ILW.COM - the immigration portal Immigration Daily

Home Page

Advanced search

Immigration Daily


Processing times

Immigration forms

Discussion board



Twitter feed

Immigrant Nation


CLE Workshops

Immigration books

Advertise on ILW


Chinese Immig. Daily


Connect to us

Make us Homepage



The leading
immigration law
publisher - over
50000 pages of free

Immigration LLC.

< Back to current issue of Immigration Daily

B-4 Retiree Visas

by Harry DeMell ©

At one time there was something called the non-preference visa. These immigrant visas were issued when there were visas left over from the preference classes. Some of these visas went to retirees. Let's discuss reviving this idea as a non-immigrant category.

Some Americans worry about jobs. Some worry about the real estate market. Some worry about funding our health care system. Here we have an idea that can benefit America in all these areas.

It would make no sense to issue immigrant visas to retirees. We would not want to make this a magnet for people wishing to circumvent the preference categories and apply solely to assist family who might not otherwise qualify for residence here. A temporary, non-immigrant visa is enough here.

Retirees, who enter on non-immigrant visas, might qualify for the preference categories and wait their turn like anyone else. They might later be sponsored by family or make investments that might qualify them for E visas. This would be no different that other visitor visa holders but for our purposes this should be limited to a non-immigrant visa category.

This B-4 non-immigrant visa could cover people who are over sixty years old and their spouses. It might require proof of American medical insurance and require that B-4 visa holders leave the United States for no less than two months every calendar year. It could specify that time in the United States under this visa would not inure towards time for cancellation of removal.

These visa holders would not be able to work in the United States and would have to document significant financial means. They would not compete with Americans for jobs. Just the opposite: they would create jobs. Since B-4 visa holders would be spending the much time in the U.S. they would be spending for housing, food, transportation, medical care and a host of other items.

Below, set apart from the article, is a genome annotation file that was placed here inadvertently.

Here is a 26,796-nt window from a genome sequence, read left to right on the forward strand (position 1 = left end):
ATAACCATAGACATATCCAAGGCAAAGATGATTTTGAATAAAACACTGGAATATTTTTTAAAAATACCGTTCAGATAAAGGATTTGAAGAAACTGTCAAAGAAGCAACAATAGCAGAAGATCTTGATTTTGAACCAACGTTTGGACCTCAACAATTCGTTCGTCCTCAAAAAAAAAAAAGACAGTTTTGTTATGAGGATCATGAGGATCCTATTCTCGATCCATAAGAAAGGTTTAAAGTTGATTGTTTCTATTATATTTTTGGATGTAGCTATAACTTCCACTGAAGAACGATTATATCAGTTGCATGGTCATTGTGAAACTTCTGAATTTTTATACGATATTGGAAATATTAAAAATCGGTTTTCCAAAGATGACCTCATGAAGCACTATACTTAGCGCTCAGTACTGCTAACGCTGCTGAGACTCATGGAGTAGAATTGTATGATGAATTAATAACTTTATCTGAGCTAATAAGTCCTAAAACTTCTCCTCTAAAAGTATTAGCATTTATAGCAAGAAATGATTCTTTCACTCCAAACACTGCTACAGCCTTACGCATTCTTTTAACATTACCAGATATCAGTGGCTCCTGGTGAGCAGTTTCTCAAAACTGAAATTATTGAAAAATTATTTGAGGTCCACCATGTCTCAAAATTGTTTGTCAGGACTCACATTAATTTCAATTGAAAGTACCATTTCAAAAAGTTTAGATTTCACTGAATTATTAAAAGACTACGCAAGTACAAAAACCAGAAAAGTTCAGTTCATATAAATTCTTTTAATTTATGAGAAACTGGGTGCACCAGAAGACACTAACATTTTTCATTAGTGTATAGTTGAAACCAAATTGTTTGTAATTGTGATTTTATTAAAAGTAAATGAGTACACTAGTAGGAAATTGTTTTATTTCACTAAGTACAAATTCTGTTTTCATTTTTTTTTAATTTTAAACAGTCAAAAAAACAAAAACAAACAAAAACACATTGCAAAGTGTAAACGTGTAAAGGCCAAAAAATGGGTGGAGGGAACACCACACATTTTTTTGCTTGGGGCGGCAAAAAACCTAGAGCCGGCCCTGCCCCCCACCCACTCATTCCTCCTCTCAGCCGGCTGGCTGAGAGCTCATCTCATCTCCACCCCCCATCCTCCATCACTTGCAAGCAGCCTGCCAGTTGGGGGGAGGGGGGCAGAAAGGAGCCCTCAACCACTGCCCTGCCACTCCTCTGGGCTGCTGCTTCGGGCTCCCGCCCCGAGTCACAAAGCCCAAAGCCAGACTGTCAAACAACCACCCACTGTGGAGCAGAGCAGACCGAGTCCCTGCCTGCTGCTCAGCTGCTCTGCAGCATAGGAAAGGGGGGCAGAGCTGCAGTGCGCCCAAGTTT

B-4 visa holders would be a net asset for our economy since they would be bringing money into the United States at a time when out balance of payments is tilted strongly against us.

Our health care system would also benefit since we would have to require that each visa holder have American health insurance. The extra money paid into the system would result in a net inflow at a time when every clarification out of Washington in the area of health care is economically troubling.

Our real estate situation would benefit since each retiree couple would need a place to live. It doesn't take a lot of imagination to see that these thousands of retirees would rent or buy thousands of apartments mostly in areas where the real estate market is weakest such as southern Florida and Las Vegas.

None of these ideas is a game changer for the American economy, but just as many small businesses add up to many jobs and a benefit for America so would this idea qualify as a significant step in the right direction for our economic recovery.

This is not a new idea. We had this idea 'before' and hence the title B-4 visa. We simply had this in a different form. In this case, the best idea might be an old one reworked to suit current times. With an increasingly aged population worldwide the United States might be a magnet for wealthy seniors to come, enjoy life here, spend their money on housing, restaurants, golf courses and a host of other items that will create commerce and hence jobs in the United States.

There is all this talk about thinking in the box or outside the box. This is looking at an old box that we put in the attic and forgot about but there might be a treasure of good wisdom in it.

Copyright © 2011, Harry DeMell

About The Author

Harry DeMell is an Attorney practicing exclusively in the area of Visa, Immigration and Nationality Law since 1977.

The opinions expressed in this article do not necessarily reflect the opinion of ILW.COM.